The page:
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Aces combat challenges of commercial travel for WNBA games

Updated July 18, 2018 - 6:53 pm

Aces center Carolyn Swords likes to read or do crossword puzzles. Forward Tamera Young prefers listening to music and FaceTime conversations with friends and family.

Anything to pass time at airports around the country.

The Aces and other WNBA teams fly commercially to and from road games and are often subjected to rigorous travel patterns as they navigate the course of the regular season.

NBA teams, of course, charter planes, but without the requisite revenue for private aircrafts, WNBA teams must catch the first commercial flight available to their destination after games.

That could mean a more conventional evening flight after a matinee.

It could mean a red-eye after an evening start.

Or it could mean an early flight the following morning, which is particularly detrimental on the second night of a back-to-back. The Aces have played two back-to-backs this season and don’t have any more remaining.

The point, however, still stands.

“Of course it would be great if we could travel private, leave after games and stuff,” Young said. “Not having to have the extra wait time in airports. … Even the seat comforting. Being with your teammates. It’d make a difference.”

Delays aren’t uncommon, but the Aces haven’t experienced any — yet — though their hotel wasn’t ready after an early morning flight from Indiana to New York last month.

“There has been (delays) in the past, with thunderstorms in the summer. Certain teams not being able to make connections or their flights being canceled all together,” Aces coach Bill Laimbeer said. “So far this season, nobody’s had any major problems.”

Laimbeer flew commercially during part of his playing career with the Detroit Pistons, who in 1988 were the first NBA team to implement charter travel.

He relayed an understanding of the challenges of commercial flights, but pointed out it’s the standard across the WNBA and that teams must work through it because it’s unlikely to change in the foreseeable future.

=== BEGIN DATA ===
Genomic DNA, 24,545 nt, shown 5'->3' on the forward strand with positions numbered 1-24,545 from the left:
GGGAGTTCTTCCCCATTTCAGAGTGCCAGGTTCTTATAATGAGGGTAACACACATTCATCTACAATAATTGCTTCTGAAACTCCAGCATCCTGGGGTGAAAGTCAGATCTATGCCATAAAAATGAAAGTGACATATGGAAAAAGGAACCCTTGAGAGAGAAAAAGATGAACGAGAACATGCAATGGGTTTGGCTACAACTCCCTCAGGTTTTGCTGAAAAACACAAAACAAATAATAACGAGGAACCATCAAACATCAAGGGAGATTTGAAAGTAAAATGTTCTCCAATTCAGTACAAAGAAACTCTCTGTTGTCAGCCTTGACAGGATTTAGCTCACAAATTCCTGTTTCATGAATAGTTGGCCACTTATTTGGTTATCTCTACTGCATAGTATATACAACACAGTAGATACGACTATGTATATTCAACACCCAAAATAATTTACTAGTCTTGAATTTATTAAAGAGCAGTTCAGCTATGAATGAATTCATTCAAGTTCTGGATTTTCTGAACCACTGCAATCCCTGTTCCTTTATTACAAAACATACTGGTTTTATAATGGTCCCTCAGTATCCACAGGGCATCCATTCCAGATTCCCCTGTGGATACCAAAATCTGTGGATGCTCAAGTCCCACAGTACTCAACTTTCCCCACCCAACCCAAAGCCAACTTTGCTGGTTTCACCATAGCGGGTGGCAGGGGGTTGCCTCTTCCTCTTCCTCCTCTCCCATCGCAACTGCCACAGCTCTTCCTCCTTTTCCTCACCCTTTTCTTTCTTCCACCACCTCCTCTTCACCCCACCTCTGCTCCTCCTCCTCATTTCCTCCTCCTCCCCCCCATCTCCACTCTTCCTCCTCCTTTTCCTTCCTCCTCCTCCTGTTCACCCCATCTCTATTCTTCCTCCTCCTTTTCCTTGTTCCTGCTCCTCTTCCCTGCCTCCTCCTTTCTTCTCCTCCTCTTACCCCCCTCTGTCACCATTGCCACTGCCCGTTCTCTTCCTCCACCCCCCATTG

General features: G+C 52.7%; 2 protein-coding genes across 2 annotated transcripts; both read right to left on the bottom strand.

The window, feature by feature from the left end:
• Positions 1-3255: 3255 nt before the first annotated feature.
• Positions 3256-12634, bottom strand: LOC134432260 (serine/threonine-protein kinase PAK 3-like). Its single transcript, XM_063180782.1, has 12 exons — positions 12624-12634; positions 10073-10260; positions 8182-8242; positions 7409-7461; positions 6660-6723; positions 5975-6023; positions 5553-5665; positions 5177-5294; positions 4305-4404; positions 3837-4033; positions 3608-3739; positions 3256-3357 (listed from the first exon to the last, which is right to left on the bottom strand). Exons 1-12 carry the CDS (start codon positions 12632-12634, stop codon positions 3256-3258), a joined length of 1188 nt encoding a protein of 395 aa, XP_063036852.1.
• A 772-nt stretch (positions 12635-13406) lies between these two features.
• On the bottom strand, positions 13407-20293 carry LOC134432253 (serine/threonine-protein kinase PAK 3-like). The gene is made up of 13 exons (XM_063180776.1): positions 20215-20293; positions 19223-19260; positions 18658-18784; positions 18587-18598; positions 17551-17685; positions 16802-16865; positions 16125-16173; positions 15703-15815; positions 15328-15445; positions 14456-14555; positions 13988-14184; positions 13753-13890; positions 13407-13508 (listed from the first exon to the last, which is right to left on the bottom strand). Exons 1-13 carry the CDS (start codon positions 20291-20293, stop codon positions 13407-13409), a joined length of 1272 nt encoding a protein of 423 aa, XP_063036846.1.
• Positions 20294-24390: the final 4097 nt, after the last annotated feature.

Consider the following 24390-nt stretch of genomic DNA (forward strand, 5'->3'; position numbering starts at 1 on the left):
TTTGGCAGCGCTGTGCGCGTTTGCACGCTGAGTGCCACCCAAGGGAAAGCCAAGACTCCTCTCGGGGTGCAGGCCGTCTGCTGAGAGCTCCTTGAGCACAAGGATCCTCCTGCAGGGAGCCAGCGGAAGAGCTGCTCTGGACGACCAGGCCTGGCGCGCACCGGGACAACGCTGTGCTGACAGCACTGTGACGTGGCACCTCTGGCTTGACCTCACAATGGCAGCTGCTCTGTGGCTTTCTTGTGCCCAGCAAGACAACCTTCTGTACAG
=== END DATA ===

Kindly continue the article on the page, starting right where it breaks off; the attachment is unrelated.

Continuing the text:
“Everybody has to go through it. You have to play it,” Laimbeer said. “You can’t hang your head. You have to say, ‘I’m not tired.’ ”

A post shared by Carolyn Swords (@swo30) on

Swords, at 6 feet 6 inches, is one of the taller players in the WNBA and occasionally struggles to find seats that accommodate her height.

She said the 6-11 Laimbeer is understanding of the plight and advocates for the most leg room possible for his players.

“He works really hard to make sure the team is doing right things to make sure we’re in a seat that’s not really going to affect our ability to play,” Swords said.

Despite its inconveniences, Swords and Young also professed a positive of commercial travel: interaction with WNBA fans throughout the United States.

It’s normal, they said, for fans to engage players about their careers and praise their accomplishments at airports or during flights.

Sometimes, they’ll wait to greet the team when it arrives.

“People are generally excited,” Swords said. “It’s pretty fun that we get to tell people we’re from Las Vegas and that we’re the first WNBA team here. It’s just a chance to interact with them.”

More Aces: Follow all of our Aces coverage online at reviewjournal.com/aces and @RJ_Sports on Twitter.

Contact reporter Sam Gordon at sgordon@reviewjournal.com. Follow @BySamGordon on Twitter.

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